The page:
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March 1, 2023

Honda Creates Wild 800-Horsepower CR-V Hybrid Racer

When it comes to go-fast Hondas, the last thing on your mind would be the CR-V. That’s probably the reason why the guys over at Honda Performance Development—the North American racing arm of Honda—decided to transform it anyway into an 800-horsepower machine.

Meant to commemorate the Indycar racing series’ shift to hybrid power by 2024, the CR-V Hybrid Racer, as this one off is called, will be a “rolling electrified laboratory” for Honda.

While under development, the project carried the appropriate code name “The Beast,” with looks reminiscent of the silhouette GT racing and Group B rally cars of the 1980s and ‘90s. But the technology under the skin is strictly 21st century.

Conceived and designed by the engineers at Honda Performance Development (HPD) in California and designers from the North America Auto Design Division (NAAD) of Honda, then built at Honda Automotive Development Center (ADC) by the Honda of America Racing Team (HART), the CR-V ditches its pedestrian powertrain for a 2.2-liter twin-turbocharged and electrified V6 shared with Honda’s Indycar racer (HI23TT). Power is then routed through an Xtrac 6-speed sequential shift with paddle shifters. Currently, Honda quotes an 800-horsepower output, but reports suggest it could go as high as 900 horsepower as powertrain development continues.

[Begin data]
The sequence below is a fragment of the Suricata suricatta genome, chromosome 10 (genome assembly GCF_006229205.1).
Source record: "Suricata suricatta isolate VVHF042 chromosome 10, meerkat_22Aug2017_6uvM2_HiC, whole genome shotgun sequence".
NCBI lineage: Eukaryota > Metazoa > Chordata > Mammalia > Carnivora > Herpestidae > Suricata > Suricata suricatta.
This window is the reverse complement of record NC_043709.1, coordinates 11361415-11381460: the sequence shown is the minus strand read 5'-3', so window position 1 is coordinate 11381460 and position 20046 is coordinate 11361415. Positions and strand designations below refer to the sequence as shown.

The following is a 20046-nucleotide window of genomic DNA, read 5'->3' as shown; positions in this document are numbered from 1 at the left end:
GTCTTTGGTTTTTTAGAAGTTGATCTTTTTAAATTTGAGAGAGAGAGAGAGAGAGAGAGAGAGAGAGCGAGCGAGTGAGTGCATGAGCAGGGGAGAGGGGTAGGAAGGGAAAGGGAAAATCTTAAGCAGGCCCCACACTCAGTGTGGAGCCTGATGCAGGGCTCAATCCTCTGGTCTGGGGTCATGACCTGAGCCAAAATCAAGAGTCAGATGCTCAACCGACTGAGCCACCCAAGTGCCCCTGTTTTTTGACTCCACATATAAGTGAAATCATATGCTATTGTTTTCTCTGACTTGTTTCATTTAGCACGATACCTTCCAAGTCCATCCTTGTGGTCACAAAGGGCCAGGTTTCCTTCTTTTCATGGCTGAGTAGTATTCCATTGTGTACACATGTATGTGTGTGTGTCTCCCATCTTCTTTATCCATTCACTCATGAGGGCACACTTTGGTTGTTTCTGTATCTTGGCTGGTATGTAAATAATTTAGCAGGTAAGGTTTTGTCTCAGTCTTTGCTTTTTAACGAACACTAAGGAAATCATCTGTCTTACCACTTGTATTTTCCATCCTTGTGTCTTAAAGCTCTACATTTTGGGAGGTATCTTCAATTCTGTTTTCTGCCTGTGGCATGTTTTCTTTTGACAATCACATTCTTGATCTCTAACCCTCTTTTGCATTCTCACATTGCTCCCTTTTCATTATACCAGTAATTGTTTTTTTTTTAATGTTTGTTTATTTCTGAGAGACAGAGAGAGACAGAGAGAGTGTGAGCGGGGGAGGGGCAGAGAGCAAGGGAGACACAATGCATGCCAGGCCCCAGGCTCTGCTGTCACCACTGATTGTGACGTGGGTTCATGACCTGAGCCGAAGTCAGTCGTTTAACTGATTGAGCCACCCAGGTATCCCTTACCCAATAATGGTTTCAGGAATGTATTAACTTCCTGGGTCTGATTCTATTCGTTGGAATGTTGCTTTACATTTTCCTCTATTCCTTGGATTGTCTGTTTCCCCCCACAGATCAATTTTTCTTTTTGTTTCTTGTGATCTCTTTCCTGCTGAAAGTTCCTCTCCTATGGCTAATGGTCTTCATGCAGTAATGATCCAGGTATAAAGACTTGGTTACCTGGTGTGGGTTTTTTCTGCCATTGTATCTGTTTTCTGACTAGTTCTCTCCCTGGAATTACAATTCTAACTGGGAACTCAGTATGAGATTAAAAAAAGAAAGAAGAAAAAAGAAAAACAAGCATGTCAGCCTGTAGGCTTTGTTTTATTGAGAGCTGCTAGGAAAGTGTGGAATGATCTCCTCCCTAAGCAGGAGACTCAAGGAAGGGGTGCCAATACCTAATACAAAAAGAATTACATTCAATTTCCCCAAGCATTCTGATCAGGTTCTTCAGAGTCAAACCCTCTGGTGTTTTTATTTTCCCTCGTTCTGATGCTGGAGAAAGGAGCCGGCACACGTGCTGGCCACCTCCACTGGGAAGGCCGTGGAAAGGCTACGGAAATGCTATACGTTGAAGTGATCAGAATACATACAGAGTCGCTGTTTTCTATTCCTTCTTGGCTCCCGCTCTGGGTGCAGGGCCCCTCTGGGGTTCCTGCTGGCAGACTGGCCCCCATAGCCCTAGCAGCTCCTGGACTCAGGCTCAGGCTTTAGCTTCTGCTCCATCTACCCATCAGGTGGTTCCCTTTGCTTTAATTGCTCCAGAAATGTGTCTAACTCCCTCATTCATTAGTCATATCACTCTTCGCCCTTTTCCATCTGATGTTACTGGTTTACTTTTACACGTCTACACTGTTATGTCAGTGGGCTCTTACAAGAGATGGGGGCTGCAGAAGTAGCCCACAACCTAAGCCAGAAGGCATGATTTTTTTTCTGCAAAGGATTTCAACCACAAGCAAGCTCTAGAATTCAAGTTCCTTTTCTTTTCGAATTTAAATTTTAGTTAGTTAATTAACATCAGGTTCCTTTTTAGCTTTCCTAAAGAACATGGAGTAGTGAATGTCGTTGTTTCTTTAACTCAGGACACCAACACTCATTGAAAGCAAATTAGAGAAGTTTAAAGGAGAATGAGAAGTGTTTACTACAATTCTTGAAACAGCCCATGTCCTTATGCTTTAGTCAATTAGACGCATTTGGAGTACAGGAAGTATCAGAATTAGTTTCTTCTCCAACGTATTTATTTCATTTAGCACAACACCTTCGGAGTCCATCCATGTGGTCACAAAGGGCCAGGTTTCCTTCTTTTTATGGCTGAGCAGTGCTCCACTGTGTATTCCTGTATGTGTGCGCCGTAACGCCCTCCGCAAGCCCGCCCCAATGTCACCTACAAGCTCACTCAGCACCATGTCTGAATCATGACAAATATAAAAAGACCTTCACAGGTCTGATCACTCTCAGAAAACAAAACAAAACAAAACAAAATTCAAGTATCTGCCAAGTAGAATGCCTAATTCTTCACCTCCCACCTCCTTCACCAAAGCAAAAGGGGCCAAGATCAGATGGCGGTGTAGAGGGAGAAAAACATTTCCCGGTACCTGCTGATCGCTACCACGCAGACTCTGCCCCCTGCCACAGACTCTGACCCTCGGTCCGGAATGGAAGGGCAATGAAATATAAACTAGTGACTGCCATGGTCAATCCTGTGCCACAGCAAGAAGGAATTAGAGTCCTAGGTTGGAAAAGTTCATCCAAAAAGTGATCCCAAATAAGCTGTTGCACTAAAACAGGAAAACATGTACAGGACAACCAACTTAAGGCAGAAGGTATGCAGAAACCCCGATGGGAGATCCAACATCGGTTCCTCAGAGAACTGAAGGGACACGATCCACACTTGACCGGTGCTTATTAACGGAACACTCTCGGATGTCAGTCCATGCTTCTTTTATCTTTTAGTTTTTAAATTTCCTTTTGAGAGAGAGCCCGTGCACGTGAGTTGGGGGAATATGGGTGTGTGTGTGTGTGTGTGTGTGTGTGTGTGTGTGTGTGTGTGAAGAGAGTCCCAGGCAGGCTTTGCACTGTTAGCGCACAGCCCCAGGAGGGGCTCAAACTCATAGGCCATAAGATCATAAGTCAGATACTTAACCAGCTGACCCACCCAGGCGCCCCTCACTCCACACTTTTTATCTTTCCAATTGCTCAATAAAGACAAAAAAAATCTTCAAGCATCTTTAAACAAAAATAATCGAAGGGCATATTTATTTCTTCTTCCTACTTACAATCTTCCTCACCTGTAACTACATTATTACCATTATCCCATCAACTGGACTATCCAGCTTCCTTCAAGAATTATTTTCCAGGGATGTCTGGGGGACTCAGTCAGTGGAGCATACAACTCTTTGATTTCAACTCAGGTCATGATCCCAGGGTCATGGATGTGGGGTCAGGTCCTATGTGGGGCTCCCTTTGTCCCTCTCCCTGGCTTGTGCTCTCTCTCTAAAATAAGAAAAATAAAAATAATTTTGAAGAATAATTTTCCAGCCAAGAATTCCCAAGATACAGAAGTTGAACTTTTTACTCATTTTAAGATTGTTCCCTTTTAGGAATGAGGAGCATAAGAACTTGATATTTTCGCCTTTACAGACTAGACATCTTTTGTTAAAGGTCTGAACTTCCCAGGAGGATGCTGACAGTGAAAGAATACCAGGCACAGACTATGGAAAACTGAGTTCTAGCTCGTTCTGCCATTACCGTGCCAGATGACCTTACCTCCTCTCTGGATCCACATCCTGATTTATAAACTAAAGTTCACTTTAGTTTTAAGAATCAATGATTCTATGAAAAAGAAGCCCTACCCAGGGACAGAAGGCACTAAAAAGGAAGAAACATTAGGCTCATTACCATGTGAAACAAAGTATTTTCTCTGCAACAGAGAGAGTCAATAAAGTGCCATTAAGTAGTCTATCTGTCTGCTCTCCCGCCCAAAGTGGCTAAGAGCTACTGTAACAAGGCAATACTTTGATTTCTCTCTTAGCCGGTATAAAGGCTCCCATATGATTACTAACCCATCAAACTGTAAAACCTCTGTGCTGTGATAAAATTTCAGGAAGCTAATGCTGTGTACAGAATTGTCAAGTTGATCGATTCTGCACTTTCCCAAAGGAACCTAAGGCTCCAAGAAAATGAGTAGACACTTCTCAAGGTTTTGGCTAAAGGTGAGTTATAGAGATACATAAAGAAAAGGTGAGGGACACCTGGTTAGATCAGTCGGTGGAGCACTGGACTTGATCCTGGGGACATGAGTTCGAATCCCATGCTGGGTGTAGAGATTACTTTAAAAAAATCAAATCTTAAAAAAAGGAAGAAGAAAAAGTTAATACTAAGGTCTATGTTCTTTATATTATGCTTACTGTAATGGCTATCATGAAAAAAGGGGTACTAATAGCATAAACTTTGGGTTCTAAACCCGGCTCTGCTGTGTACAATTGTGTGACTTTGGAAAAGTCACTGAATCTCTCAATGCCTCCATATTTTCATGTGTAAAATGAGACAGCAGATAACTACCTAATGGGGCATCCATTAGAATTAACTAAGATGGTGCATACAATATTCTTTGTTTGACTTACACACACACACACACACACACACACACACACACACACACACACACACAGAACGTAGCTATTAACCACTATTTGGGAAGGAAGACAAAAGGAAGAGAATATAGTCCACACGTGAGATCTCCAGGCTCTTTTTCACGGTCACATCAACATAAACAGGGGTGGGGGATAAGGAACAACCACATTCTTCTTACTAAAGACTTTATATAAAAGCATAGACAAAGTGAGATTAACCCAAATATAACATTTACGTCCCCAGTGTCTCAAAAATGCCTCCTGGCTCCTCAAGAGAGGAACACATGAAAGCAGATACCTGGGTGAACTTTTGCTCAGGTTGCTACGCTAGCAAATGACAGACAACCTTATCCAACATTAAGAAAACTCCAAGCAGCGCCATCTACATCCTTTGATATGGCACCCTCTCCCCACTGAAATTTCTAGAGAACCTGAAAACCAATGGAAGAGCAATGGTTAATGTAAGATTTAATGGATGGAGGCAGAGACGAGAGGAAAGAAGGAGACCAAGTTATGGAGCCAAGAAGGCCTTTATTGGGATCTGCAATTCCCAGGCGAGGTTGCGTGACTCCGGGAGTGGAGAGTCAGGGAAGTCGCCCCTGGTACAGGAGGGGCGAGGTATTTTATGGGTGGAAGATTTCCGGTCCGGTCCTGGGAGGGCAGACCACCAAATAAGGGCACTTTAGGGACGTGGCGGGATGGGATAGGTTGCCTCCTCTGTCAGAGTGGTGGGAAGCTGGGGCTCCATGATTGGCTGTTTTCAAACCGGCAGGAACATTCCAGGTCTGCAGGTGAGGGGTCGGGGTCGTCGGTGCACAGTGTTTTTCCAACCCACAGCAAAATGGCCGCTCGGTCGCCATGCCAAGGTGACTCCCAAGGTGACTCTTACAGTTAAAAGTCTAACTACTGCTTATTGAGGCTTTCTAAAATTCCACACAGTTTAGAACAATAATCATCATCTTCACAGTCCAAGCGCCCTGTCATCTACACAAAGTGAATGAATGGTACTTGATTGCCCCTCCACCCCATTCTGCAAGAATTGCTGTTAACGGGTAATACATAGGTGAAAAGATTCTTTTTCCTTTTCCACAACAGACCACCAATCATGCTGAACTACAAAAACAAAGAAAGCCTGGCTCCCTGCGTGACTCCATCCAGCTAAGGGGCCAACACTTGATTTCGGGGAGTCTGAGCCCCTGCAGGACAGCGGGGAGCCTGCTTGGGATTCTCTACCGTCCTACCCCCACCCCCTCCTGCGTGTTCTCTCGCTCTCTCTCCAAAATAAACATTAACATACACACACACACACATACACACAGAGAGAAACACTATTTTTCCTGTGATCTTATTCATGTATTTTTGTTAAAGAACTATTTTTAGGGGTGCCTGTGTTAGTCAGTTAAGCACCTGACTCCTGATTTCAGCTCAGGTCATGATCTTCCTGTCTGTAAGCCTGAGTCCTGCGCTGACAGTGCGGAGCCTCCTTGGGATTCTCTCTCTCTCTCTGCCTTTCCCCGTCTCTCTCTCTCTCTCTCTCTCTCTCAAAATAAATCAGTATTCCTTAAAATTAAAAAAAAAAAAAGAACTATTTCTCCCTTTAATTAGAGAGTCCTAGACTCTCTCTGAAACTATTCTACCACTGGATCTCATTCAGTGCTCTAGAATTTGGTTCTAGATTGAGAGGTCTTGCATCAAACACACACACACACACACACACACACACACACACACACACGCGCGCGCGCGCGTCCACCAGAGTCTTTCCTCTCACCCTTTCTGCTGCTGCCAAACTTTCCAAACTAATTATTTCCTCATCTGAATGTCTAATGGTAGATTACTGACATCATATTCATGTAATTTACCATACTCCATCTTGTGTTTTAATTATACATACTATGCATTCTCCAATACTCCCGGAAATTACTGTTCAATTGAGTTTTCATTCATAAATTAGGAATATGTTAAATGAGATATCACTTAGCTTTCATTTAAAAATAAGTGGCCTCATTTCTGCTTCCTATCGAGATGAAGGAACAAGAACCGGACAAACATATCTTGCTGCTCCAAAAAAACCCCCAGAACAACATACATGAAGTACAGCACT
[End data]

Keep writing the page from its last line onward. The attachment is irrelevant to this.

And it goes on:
The CR-V Hybrid Racer runs on 100 percent renewable race fuel; and features world-leading Skeleton Supercapacitors (instead of a lithium-ion battery) and Empel MGU hybrid motor technology.

Although the CR-V Hybrid Racer looks almost nothing like Honda’s sixth-generation family SUV, it does use the production model’s bodywork from the beltline up. This includes the windshield, windows, sunroof, and even steel body. The lower half, meanwhile, is made of a carbon-composite structure and, of course, incorporates a massive front splitter and louvered, flared fenders. An equally large rear wing and butterfly half-cut doors on either side for the driver and passenger complete the bodywork.

Underneath, the front suspension and brakes has been nicked off a Honda NSX GT3 racecar, while the rear suspension and brakes is from a Dallara IR-18 Indycar. Firestone 20-inch wheels and tires fill in each corner, with the fronts measuring 285/35R20s, and the rears, 305/35R20s.

The CR-V Hybrid Racer will do on-track demonstrations as several Indycar events, and is meant to strengthen connections between Honda’s motorsports program with their passenger vehicle offerings.

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